DermNet provides Google Translate, a free machine translation service. Note that this may not provide an exact translation in all languages
Author: Dr Delwyn Dyall-Smith FACD, Dermatologist, 2010.
Cheilitis means inflammation of the lips. Inflammation and other reactions of the lips and adjacent skin can be due to contact with the mouthpieces of musical instruments, especially players of woodwind and brass instruments.
The sound in brass instruments is created by the vibration of the lips inside a cup-shaped mouthpiece. Friction between the lips and mouthpiece can result in painful, red, dry lips and is unrelated to allergy. A callus on the upper lip may develop. Clarinetists and oboists may also develop a callus on the midline of the upper lip.
Horn players may develop thinning (atrophy) of the central upper lip due to the pressure of the mouthpiece against the lip blocking the blood supply.
Woodwind and brass players may have soft tissue trauma to the lips due to pressure from their instrument pushing the lips against sharp edges of teeth and restorations. Such problem edges can be smoothed or rounded by the dentist, or lip shields can be worn.
Allergic contact dermatitis to nickel and chromate have been reported in flautists, clarinetists, trumpeters, horn players and due to a nickel-plated harmonica. In most cases this presents as a cheilitis, except in flautists where an eczema-like reaction affects the chin just below the lower lip. Saliva and sweat between the skin/lip and mouthpiece contribute to the release of metal from the mouthpiece and the development of the allergy.
In one case report, examination of the trumpeter revealed scaling and crusting of the central one third of both lips. The trumpeter was able to substitute his nickel mouthpiece for one made from gold, resulting in improvement.
Allergy to cane reed is reported in players of reed instruments, mainly saxophonists and clarinetists. Both immediate (Type I) and delayed (Type IV) reactions have been reported. The cheilitis affects the central lower lip presenting as redness and/or scaling. Swelling of the lip with associated itching of the tongue within minutes of exposure has been reported in immediate reactions.
Only the lower lip is involved in cane reed allergy due to a single reed woodwind instrument such as clarinet or saxophone as the reed is located on the undersurface of the mouthpiece.
The reed is made from Arundo donax, which belongs to the family Gramineae, subfamily Poaceae. Patch testing and scratch / prick testing can be performed using fine shavings from a cane reed. In some cases the patch test (for Type IV) or prick test (for Type I) reaction has only been positive with a new reed and in others only with a used one.
It has been suggested that the reaction is due to crossreactivity with allergens causing grass pollen allergies.
Substituting the cane reed with a plastic one has resulted in rapid improvement in some cases. However other musicians have not been satisfied with the resultant sound quality.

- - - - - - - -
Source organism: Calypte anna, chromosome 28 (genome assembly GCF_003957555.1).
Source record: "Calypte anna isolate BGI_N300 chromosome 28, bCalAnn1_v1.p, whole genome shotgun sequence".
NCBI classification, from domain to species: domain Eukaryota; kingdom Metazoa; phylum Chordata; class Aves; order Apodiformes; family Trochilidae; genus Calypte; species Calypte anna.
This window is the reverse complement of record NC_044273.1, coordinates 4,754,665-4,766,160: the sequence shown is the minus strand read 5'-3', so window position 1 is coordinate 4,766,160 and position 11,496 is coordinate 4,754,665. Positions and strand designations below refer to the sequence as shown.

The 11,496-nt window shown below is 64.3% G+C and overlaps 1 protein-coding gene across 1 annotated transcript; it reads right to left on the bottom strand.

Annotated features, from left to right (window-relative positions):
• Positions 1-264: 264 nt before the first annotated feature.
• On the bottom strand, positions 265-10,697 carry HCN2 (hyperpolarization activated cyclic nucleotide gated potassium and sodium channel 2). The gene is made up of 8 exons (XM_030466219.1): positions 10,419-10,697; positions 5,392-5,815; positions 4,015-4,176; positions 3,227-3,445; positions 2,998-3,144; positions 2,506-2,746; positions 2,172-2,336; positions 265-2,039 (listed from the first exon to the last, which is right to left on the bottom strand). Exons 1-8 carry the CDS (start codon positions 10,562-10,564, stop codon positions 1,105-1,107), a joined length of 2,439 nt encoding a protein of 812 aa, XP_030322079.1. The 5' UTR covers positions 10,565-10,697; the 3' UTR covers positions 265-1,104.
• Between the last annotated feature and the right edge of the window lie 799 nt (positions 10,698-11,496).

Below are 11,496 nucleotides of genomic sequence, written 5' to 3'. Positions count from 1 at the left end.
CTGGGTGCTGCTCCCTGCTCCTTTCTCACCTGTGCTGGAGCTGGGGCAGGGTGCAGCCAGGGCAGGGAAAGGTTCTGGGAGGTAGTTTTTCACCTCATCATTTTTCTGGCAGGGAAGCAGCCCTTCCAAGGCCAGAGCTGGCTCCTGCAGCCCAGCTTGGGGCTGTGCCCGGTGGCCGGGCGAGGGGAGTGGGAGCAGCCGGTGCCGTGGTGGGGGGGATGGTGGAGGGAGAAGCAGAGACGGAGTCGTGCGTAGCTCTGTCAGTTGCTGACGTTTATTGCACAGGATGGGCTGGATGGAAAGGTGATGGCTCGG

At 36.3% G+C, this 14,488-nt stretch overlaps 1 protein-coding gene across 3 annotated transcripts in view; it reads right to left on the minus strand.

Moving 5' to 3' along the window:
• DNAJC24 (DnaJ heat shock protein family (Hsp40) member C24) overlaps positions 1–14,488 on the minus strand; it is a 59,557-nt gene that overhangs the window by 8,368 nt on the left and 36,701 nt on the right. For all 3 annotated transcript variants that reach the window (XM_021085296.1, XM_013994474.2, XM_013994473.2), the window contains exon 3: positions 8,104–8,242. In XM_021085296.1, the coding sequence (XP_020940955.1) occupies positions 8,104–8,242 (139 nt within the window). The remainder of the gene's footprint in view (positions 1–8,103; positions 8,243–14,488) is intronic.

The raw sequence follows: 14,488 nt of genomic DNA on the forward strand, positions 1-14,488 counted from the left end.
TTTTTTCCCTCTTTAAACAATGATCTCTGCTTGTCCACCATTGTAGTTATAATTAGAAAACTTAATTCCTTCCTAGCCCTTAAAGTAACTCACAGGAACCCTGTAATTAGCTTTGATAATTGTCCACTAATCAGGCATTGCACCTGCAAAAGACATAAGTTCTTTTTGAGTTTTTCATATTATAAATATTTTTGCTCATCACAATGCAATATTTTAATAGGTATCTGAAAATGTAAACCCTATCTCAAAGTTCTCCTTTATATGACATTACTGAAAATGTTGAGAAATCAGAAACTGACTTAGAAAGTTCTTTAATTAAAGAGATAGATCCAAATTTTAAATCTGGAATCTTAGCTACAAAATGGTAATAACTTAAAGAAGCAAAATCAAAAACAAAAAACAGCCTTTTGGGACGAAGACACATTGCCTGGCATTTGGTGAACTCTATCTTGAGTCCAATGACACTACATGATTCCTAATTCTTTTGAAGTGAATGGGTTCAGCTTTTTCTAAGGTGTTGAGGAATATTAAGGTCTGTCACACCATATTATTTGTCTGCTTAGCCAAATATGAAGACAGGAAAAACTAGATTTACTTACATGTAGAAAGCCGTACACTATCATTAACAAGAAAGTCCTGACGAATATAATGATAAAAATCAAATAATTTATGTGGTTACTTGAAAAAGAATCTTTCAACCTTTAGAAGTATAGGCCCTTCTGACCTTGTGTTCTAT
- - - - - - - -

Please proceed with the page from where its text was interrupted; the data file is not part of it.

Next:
Allergic contact dermatitis to exotic woods used in the manufacture of wooden musical instruments has been reported. Allergic cheilitis has been noted in recorder players.
A recent case report described a recorder player who presented with an erosive cheilitis of the central one third of the lower lip. Patch testing to sawdust (10% in petrolatum) from his wooden recorders was performed with removal of the patches after one day to minimize the risk of an irritant reaction. He had positive reactions to African blackwood (Dalbergia melanoxylon) and rosewood, the latter being a cross reaction. Prick tests with the sawdusts (1% in water) were negative. The allergens in African blackwood and rosewood are quinones, (S)-49-methoxydalbergione and (S)- 49-hydroxy-4-methoxydalbergione.
A case has been reported of a trumpet player who became sensitized to thiuram following a temporary black henna tattoo and then reacted to the mouthpieces of his brass instruments stored in foam rubber-lined cases. On patch testing he also reacted to the foam rubber of his instrument case, which contained thiuram (a rubber accelerant). The problem was solved by storing the mouthpieces separately.
Flautist's chin is described as an acne-like rash with increased pigmentation on the chin where the flute rests. It is probably due to the combination of saliva, breath condensation and pressure from the flute against the skin.
Clarinetist's cheilitis is usually a form of irritant contact dermatitis affecting the middle of the lower lip extending from the vermilion margin onto the chin. It is probably due to the combination of moisture (saliva, sweat), pressure and friction.
Black discolouration of the lower lip/chin has been reported in a flautist due to an interaction between the silver of the flute and a sulphur/zinc containing lotion being used to treat perioral acne.
Books about skin diseases
© 2022 DermNet New Zealand Trust.
DermNet NZ does not provide an online consultation service. If you have any concerns with your skin or its treatment, see a dermatologist for advice.